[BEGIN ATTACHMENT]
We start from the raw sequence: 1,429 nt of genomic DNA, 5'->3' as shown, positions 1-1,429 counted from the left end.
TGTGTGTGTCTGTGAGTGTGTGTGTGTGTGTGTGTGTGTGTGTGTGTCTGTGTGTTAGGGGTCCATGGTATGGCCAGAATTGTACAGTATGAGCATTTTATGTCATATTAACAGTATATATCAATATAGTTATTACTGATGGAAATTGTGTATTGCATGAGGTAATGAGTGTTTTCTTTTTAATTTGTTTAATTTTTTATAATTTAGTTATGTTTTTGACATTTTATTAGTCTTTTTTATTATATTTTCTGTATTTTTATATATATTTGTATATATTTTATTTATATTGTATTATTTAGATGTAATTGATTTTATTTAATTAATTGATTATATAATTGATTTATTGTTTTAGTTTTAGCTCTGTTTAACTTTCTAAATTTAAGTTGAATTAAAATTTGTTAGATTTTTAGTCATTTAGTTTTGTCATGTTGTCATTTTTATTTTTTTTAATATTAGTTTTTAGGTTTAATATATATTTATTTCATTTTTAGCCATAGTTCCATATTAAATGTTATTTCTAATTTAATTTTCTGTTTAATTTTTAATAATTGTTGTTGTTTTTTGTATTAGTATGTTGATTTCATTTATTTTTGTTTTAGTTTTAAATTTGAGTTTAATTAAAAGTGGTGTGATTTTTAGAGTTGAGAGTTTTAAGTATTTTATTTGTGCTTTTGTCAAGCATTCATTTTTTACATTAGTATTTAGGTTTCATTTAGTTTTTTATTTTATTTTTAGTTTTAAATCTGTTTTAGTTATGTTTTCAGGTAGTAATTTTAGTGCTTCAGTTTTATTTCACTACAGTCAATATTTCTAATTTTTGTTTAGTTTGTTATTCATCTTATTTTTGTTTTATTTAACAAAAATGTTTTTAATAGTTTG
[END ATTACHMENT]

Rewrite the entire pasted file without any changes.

We start from the raw sequence: 1,429 nt of genomic DNA, 5'->3' as shown, positions 1-1,429 counted from the left end.
TGTGTGTGTCTGTGAGTGTGTGTGTGTGTGTGTGTGTGTGTGTGTGTCTGTGTGTTAGGGGTCCATGGTATGGCCAGAATTGTACAGTATGAGCATTTTATGTCATATTAACAGTATATATCAATATAGTTATTACTGATGGAAATTGTGTATTGCATGAGGTAATGAGTGTTTTCTTTTTAATTTGTTTAATTTTTTATAATTTAGTTATGTTTTTGACATTTTATTAGTCTTTTTTATTATATTTTCTGTATTTTTATATATATTTGTATATATTTTATTTATATTGTATTATTTAGATGTAATTGATTTTATTTAATTAATTGATTATATAATTGATTTATTGTTTTAGTTTTAGCTCTGTTTAACTTTCTAAATTTAAGTTGAATTAAAATTTGTTAGATTTTTAGTCATTTAGTTTTGTCATGTTGTCATTTTTATTTTTTTTAATATTAGTTTTTAGGTTTAATATATATTTATTTCATTTTTAGCCATAGTTCCATATTAAATGTTATTTCTAATTTAATTTTCTGTTTAATTTTTAATAATTGTTGTTGTTTTTTGTATTAGTATGTTGATTTCATTTATTTTTGTTTTAGTTTTAAATTTGAGTTTAATTAAAAGTGGTGTGATTTTTAGAGTTGAGAGTTTTAAGTATTTTATTTGTGCTTTTGTCAAGCATTCATTTTTTACATTAGTATTTAGGTTTCATTTAGTTTTTTATTTTATTTTTAGTTTTAAATCTGTTTTAGTTATGTTTTCAGGTAGTAATTTTAGTGCTTCAGTTTTATTTCACTACAGTCAATATTTCTAATTTTTGTTTAGTTTGTTATTCATCTTATTTTTGTTTTATTTAACAAAAATGTTTTTAATAGTTTG